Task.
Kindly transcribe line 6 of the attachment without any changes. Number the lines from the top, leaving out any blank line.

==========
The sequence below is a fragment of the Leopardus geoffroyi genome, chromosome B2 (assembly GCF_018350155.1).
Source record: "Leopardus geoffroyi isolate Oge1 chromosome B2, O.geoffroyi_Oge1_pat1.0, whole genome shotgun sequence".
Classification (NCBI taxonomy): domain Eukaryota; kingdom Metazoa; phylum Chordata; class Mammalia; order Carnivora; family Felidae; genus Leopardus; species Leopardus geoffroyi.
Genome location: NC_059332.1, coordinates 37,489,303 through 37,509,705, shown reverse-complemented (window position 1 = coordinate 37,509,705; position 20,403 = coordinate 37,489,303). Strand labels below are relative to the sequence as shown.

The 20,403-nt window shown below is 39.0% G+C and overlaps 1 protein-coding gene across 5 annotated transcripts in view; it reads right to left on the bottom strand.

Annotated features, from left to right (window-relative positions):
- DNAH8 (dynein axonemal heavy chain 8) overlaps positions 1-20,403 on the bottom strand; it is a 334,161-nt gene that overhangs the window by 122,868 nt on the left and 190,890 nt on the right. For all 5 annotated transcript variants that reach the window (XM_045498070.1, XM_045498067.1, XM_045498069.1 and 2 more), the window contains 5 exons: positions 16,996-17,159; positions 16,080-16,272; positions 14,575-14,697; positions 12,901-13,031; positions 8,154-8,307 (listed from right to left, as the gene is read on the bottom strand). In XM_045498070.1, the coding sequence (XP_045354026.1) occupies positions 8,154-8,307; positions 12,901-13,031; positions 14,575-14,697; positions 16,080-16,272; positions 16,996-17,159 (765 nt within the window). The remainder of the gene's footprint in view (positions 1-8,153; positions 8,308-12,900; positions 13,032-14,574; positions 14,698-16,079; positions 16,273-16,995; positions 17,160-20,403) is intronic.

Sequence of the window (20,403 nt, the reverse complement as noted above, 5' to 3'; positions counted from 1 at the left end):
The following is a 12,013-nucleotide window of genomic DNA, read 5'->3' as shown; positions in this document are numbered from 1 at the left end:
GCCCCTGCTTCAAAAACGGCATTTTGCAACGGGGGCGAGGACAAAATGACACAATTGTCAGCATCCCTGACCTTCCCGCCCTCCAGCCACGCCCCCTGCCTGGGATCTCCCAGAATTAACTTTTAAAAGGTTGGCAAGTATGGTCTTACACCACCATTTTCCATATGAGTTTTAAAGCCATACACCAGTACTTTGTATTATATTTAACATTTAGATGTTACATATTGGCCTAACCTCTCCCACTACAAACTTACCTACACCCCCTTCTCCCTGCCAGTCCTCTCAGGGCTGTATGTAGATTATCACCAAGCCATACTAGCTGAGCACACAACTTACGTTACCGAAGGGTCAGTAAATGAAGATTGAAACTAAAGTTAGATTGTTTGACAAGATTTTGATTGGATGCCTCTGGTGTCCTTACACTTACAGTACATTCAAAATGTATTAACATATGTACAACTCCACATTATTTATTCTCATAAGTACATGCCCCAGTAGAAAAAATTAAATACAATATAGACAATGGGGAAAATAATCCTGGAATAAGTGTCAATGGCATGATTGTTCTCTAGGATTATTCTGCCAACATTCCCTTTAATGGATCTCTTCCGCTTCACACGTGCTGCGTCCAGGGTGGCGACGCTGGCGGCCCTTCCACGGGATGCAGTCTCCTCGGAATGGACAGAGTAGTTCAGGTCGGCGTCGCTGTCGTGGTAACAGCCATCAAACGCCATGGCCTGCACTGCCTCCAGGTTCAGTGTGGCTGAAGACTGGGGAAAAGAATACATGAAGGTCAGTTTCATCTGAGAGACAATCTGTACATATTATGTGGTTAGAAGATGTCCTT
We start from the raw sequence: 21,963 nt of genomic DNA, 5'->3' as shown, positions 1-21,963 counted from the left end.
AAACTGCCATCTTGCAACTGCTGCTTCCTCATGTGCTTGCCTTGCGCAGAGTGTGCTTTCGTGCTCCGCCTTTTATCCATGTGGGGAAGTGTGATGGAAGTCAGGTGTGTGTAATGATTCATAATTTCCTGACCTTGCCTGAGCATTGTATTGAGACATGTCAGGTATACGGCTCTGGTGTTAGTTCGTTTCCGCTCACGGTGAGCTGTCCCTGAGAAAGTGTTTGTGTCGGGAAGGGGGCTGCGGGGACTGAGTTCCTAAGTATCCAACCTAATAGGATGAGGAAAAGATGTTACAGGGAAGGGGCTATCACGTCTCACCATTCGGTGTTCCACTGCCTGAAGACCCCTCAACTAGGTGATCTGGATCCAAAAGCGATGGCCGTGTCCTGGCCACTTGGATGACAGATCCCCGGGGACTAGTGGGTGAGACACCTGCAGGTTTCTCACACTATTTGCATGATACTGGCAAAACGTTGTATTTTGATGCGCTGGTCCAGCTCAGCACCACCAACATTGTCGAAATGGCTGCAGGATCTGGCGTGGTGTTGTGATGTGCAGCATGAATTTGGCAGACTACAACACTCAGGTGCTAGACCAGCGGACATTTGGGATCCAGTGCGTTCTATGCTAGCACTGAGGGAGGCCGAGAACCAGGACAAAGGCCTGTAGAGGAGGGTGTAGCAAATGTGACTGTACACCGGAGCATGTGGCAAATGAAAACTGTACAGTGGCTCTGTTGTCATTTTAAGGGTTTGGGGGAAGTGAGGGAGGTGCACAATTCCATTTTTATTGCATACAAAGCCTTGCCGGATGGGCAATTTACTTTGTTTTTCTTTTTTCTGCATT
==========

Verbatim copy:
Annotated features, from left to right (window-relative positions):